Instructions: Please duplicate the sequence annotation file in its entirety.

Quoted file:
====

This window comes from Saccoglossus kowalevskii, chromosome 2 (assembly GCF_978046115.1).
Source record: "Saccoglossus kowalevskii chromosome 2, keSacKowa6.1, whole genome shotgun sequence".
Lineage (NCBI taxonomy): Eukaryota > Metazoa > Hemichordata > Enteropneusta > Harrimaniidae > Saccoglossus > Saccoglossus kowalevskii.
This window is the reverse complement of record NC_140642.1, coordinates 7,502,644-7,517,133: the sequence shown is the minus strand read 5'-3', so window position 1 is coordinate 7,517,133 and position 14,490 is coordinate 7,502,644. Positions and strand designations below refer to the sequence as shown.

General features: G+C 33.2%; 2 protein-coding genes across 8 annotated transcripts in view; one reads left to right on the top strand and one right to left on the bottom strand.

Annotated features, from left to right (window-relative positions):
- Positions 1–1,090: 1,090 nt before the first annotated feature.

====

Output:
This window comes from Saccoglossus kowalevskii, chromosome 2 (assembly GCF_978046115.1).
Source record: "Saccoglossus kowalevskii chromosome 2, keSacKowa6.1, whole genome shotgun sequence".
Lineage (NCBI taxonomy): Eukaryota > Metazoa > Hemichordata > Enteropneusta > Harrimaniidae > Saccoglossus > Saccoglossus kowalevskii.
This window is the reverse complement of record NC_140642.1, coordinates 7,502,644-7,517,133: the sequence shown is the minus strand read 5'-3', so window position 1 is coordinate 7,517,133 and position 14,490 is coordinate 7,502,644. Positions and strand designations below refer to the sequence as shown.

General features: G+C 33.2%; 2 protein-coding genes across 8 annotated transcripts in view; one reads left to right on the top strand and one right to left on the bottom strand.

Annotated features, from left to right (window-relative positions):
- Positions 1–1,090: 1,090 nt before the first annotated feature.